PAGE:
15, Number 1–January 2009
from Drinking Pruno
Duc J. Vugia, Sundari R. Mase,1 Barbara
Cole, John Stiles, Jon Rosenberg, Linda Velasquez,2 Allen Radner, and Greg Inami
Author affiliations: California Department of Public Health,3 Richmond,
California, USA (D.J. Vugia, S.R. Mase, J. Rosenberg, G. Inami);
Riverside County Department of Public Health, Riverside, California, USA (B.
Cole); California Department of Corrections and Rehabilitation, Riverside (J.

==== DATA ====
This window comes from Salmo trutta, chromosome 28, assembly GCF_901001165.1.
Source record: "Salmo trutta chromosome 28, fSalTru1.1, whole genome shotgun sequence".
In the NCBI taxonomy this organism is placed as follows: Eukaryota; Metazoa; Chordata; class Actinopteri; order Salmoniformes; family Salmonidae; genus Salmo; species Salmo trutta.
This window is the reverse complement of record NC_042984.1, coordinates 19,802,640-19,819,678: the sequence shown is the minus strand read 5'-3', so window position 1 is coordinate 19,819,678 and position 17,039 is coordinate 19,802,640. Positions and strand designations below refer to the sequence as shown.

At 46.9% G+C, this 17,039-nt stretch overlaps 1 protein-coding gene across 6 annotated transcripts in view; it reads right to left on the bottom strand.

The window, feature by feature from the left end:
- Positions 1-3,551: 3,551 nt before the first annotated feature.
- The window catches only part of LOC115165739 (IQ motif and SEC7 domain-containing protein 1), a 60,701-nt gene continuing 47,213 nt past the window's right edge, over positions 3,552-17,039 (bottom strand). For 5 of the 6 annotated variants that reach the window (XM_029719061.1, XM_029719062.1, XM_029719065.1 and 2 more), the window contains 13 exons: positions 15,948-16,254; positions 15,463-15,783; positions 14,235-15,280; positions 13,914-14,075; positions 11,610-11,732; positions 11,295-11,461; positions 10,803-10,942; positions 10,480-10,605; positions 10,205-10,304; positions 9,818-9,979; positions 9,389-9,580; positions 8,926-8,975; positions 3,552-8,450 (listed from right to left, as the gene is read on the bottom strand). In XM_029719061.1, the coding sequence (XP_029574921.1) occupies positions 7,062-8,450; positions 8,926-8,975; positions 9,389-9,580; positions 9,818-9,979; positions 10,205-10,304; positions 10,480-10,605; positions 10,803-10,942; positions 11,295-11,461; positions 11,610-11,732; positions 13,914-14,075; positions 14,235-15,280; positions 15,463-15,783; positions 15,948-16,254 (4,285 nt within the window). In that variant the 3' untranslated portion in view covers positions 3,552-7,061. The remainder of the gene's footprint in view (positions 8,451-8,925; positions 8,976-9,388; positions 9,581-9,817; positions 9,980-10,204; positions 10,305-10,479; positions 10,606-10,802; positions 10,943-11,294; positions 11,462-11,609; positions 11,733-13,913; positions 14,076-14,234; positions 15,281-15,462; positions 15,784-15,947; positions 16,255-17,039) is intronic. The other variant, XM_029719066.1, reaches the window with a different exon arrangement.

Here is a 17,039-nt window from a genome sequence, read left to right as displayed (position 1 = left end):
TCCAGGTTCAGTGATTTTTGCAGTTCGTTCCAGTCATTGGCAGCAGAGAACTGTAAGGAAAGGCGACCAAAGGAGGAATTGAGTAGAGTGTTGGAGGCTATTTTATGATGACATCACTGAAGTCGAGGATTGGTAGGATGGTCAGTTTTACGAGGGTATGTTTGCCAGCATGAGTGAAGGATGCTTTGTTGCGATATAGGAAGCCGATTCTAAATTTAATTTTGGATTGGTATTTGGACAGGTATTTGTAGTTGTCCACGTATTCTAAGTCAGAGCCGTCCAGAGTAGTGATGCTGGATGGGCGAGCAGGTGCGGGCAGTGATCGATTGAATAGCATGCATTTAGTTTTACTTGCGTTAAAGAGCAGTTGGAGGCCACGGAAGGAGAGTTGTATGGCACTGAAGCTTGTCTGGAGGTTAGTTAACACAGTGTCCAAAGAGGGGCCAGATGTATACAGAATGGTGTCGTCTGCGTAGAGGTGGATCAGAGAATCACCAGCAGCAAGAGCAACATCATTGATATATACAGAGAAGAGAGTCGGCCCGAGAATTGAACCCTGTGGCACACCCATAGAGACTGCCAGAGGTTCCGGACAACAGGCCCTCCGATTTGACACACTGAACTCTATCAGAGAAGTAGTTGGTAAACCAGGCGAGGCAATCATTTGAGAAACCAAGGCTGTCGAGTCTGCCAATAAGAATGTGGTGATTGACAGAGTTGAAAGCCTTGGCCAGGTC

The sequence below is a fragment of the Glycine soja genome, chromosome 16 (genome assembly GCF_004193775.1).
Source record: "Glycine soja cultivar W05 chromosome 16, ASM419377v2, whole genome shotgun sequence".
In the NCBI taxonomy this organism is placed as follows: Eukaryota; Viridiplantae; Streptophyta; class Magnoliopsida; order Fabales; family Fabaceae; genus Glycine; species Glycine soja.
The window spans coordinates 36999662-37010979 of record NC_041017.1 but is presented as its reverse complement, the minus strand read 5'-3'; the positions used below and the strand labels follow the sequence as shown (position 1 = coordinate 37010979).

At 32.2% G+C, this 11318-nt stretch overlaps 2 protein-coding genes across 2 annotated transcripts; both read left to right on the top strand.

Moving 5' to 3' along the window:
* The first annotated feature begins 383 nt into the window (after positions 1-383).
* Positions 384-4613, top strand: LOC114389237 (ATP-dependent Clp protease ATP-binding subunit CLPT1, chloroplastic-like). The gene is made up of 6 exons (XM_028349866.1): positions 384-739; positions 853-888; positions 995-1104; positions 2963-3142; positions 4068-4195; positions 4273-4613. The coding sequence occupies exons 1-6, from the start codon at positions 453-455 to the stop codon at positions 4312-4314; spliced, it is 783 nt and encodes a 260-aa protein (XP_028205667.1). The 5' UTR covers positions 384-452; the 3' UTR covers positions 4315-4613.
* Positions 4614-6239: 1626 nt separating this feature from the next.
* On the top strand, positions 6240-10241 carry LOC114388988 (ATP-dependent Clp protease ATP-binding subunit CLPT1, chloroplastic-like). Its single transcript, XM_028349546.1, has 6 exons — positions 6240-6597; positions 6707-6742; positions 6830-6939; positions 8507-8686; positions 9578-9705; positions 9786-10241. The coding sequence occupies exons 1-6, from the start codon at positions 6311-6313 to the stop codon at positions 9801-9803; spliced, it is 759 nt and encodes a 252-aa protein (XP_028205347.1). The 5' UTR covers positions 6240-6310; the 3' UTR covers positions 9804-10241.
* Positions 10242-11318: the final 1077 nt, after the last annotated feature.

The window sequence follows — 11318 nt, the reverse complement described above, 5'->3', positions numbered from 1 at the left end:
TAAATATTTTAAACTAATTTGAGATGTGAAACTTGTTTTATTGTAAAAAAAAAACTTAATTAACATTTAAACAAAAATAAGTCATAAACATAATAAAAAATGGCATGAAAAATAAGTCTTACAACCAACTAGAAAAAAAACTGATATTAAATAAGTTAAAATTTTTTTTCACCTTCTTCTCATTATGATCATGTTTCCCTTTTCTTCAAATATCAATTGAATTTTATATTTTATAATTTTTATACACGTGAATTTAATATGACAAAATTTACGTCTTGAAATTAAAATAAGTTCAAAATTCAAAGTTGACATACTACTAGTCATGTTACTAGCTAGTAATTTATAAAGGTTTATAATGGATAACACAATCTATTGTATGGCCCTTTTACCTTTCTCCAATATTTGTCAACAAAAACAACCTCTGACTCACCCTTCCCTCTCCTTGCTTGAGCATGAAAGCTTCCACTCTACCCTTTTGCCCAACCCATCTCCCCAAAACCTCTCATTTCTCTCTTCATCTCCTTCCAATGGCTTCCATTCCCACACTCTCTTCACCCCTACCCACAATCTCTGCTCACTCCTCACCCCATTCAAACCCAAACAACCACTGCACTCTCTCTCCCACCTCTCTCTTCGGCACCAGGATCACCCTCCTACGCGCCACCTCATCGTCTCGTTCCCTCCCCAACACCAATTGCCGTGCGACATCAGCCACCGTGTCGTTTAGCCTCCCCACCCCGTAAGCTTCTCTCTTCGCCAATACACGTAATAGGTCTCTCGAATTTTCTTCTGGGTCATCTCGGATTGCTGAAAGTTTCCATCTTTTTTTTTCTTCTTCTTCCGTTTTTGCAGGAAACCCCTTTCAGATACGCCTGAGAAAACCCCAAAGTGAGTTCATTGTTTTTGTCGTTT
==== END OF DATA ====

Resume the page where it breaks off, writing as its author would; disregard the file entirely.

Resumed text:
Stiles); Monterey County Health Agency, Monterey, California, USA (L.
Velasquez); and Natividad Medical Center, Salinas,
California, USA (A. Radner)
Source of Article: http://www.cdc.gov/eid/content/15/1/69.htm
citation for this article
Foodborne botulism occurred among inmates at 2
prisons in California
in 2004 and 2005. In the first outbreak, 4 inmates were hospitalized, 2 of
whom required intubation. In the second event, 1 inmate required intubation. Pruno, an alcoholic drink made illicitly in prisons, was
the novel vehicle for these cases.